Review: 45 Years

Posted in Reviews, Top Stories by - January 29, 2016
Review: 45 Years

To and fro, “45 Years” come and go

Every year, there are a number of films that fly under the radar and catch only the eyes of a few. There might, indeed, be whispers, among certain circles, which make their way to some people with authority or influence. This is very likely the case in Andrew Haigh’s “45 Years.” For those of you unfamiliar with this director, he is an openly gay, multi-talented director/screenwriter/producer, who gained special recognition back in 2011 for a film “Weekend,” which garnered plenty of notoriety that year, at the SXSW Film Festival in Austin.

While that story covered a stretch of just 48 hours between two lovers, THIS one, conversely, attributes its focus to a period of 45 years, just like the movie title implies. From the start, the surroundings of rural life in Great Britain are immediately captivating. The sound design is unique, but subtle, though it plays little part in the bulk of the story itself. We all know what it means to have a daily routine and Kate Mercer, played by the newly Oscar-nominated performance of Charlotte Ramping (“Dexter,” Season 8) and her long-time husband, Geoff Mercer, played by Tom Courtenay (“Quartet”), are no strangers to the ins and outs of a comfort zone. This is all about to change, though.

Snail mail carries a fateful nugget of information for Geoff. He has learned of the discovery of a corpse, which has been identified as a former lover of his, from years before he eloped with Kate. His details, regarding his past love, are sketchy, but it is only natural to assume that his elderly age plays a factor in that. Kate patiently listens to his memories and even finds room to relate to his experience with something personal of her own. However, as the days go on, she begins to wonder about the depth of Geoff’s sudden interest in a dead person of so many years past and allows herself to be affected by the voices of others close to her, in particular, friend Lena, played by Geraldine James (“Arthur”).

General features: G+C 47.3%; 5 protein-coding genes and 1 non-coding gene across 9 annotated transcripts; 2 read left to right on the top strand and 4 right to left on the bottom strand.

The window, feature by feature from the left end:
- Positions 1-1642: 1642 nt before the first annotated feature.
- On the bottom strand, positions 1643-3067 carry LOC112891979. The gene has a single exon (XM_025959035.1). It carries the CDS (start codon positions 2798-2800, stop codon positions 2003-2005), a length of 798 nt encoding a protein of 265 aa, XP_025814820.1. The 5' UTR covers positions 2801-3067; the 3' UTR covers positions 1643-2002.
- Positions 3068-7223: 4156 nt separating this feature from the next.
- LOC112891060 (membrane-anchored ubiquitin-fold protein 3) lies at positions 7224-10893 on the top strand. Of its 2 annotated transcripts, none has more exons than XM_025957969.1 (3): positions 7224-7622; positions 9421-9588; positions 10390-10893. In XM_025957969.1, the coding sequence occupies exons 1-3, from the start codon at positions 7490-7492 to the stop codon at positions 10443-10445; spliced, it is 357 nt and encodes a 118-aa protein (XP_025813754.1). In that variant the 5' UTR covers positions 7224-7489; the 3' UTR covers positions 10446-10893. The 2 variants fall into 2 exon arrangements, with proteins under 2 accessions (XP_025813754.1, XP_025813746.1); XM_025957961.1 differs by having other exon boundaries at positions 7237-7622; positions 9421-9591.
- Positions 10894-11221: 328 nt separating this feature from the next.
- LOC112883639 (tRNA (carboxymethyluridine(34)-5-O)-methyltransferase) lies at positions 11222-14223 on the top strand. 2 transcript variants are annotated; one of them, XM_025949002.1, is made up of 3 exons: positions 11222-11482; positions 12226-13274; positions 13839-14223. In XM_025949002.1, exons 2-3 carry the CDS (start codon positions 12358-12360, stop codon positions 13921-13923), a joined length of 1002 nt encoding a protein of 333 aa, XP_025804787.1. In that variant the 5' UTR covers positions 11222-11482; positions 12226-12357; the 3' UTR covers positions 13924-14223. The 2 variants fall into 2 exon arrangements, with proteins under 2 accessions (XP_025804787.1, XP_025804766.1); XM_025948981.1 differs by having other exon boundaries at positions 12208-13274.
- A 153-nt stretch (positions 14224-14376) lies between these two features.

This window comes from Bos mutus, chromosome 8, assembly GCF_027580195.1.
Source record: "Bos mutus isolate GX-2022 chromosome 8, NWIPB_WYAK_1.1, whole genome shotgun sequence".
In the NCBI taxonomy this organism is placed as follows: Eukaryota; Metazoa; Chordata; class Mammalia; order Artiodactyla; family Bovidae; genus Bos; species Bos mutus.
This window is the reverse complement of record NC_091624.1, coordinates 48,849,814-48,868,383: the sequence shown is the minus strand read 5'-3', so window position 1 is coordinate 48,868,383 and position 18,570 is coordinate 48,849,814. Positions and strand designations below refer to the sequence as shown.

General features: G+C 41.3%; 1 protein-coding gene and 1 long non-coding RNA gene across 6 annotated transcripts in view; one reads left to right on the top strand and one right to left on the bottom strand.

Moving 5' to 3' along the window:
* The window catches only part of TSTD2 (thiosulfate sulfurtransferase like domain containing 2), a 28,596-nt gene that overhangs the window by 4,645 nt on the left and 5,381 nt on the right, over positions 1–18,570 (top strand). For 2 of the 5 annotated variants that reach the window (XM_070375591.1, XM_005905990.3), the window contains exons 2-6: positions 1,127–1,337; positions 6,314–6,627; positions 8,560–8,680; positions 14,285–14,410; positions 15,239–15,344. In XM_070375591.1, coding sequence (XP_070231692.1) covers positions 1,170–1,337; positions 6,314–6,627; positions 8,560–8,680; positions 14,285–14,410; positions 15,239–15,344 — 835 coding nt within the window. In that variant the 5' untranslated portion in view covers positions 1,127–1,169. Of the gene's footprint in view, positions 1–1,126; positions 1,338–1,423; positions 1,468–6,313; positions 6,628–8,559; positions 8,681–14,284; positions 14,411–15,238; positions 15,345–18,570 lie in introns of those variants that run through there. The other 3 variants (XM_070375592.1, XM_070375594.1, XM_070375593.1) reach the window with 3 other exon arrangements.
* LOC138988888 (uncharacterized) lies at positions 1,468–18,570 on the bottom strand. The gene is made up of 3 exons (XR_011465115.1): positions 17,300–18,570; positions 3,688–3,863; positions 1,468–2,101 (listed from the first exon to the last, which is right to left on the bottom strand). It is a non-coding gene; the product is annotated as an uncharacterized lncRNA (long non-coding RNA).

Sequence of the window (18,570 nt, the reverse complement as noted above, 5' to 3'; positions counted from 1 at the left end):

There is a small, but key discussion between the two, Kate and Lena, which sets the stage for the rest of the film. However, if you are not paying careful attention to their conversation, you might not get it. You see, normally, when a movie has a poignant turn of events, there is something done by the filmmakers to drive it home and make it more obvious to the prospective audience. “45 Years” does NOT jive with the typical film norms, in that sense, and maybe the movie deserves some credit for its more mature and unconventional delivery, but WHO, then, is the audience for this film? I found myself wondering if I simply was not old enough or mature enough to truly understand this story and appreciate it for what it aspires to be, as a movie.

Kate, eventually, confronts her husband about his secrecy and assumes to have uncovered an ulterior meaning to their marriage, even after all these years together.

For a few, brief moments, I thought the movie might turn into a suspense/horror piece, but it did not. In a way, I can respect that about “45 Years.” I admit that I was waiting for something shocking and/or controversial to transpire, but THAT something just did not exist.

As Kate and Geoff eagerly put on a façade for the masses of friends and relatives, joining them for a special anniversary dinner and dance, we see that Kate and Geoff have potentially reached an irreversible change in the meaning of their marriage, going forward. One of them has found closure and moved on, both superficially and in spirit, while the other is left feeling isolated and disappointed in what the outcome has become versus what the planned outcome was to be. Sometimes, when we think we have someone figured out and presume to control that individual, we learn the hard way that it is WE who have been manipulated and controlled all along and our efforts have done nothing to change that. When the revelation of that comes into fruition, it can be a bitter pill to swallow.

With all that being said, I was not overwhelmed by the performance of Charlotte Ramping and left the film confused as to what the Academy saw in her role that was so appealing to warrant an Oscar nomination. In fact, I would even go so far as to say that it was actually Tom Courtenay who really impacted me more, between Kate and Geoff. As for the movie, it lacks real intrigue as a plot-driven story and under-delivers as a character-driven tale, as well. Perhaps subtlety is not always the best recipe for a great film adaptation. As an adaptation, it is probably worth noting that the story the film is based on is actually a short story, “In Another Country,” written by David Constantine. Perhaps THIS movie had to be stretched too thin, for that reason and in return, the power of the heart of the tale was sacrificed too greatly. The movie HAS received good acclaim outside of the States and congratulations are in order for Charlotte Ramping, regardless of my own personal position, on her Oscar nomination. She is a long shot to win, but as the cliché goes, it is an honor just to be nominated.

Official Trailer:


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